In an article sponsored by the East-West Center
, author Maxine Burkett discusses the challenges climate-induced migration presents to the people of the Pacific Islands. In the brief, titled “In Search of Refuge: Pacific Islands, Climate-Induced Migration, and the Legal Frontier
,” Burkett states that millions of people in the Pacific Islands will be forced to leave their homes because of “increased intensity and frequency of storms and floods, sea-level rise, and desertification.” These low-lying islands could face a loss of agriculture and freshwater resources, or even be wiped out altogether, an outcome for which there is no international legal precedent.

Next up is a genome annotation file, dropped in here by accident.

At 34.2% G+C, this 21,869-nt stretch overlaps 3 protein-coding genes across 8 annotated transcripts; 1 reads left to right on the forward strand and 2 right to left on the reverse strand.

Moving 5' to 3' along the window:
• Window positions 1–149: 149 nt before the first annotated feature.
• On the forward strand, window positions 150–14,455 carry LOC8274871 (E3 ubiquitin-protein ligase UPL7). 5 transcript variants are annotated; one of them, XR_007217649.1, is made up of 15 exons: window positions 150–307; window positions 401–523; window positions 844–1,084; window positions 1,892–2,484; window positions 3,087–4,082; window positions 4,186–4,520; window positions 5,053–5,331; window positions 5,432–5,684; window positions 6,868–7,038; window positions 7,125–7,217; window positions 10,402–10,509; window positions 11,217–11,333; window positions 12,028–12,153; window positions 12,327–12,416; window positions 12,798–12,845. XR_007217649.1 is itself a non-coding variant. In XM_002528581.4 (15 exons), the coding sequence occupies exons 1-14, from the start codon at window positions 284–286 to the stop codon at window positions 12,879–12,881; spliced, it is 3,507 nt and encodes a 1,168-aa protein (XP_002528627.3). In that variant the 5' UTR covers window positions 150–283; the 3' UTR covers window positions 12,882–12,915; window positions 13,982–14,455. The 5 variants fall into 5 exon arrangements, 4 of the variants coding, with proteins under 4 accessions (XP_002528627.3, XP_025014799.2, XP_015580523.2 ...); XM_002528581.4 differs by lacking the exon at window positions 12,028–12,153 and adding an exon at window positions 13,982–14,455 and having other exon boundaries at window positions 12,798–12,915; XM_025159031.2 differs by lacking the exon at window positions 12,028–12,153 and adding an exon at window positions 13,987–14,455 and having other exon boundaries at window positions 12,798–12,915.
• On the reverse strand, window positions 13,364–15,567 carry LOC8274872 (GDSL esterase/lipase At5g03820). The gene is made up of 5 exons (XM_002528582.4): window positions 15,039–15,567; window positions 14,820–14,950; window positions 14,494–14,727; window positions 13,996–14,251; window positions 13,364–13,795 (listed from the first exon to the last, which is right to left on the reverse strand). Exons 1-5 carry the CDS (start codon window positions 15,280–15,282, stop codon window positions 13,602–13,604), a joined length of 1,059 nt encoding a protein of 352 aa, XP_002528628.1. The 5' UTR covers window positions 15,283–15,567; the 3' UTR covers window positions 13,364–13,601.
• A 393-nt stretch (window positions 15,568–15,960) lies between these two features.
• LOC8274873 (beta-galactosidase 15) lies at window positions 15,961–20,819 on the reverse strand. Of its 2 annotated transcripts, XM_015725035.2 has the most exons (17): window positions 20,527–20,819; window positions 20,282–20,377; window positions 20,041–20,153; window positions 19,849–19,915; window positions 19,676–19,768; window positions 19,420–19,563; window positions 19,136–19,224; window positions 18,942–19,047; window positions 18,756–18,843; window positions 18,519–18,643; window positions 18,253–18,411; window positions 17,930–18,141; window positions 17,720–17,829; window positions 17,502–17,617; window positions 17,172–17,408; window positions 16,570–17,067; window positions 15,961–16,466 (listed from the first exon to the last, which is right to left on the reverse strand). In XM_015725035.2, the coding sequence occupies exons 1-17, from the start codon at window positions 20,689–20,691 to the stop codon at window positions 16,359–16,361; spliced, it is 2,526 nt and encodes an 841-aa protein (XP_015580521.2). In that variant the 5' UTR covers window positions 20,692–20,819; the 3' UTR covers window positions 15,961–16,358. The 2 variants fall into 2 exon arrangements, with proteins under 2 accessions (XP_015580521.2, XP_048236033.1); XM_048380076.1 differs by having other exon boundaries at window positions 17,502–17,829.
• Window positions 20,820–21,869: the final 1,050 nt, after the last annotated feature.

In “Swimming Against the Tide: Why a Climate Displacement Treaty is Not the Answer,” published in the International Journal of Refugee Law, Jane McAdam takes a different position on the plight of so-called “climate refugees.” McAdam argues that focusing on an international treaty for these migrants distracts from efforts to establish responses for adaptation, internal migration, and migration over time. The article, writes the author, “does not deny the real impacts that climate change is already having on communities,” but rather questions the utility and political consequences of “pinning ‘solutions’ to climate change-related displacement on a multilateral instrument.”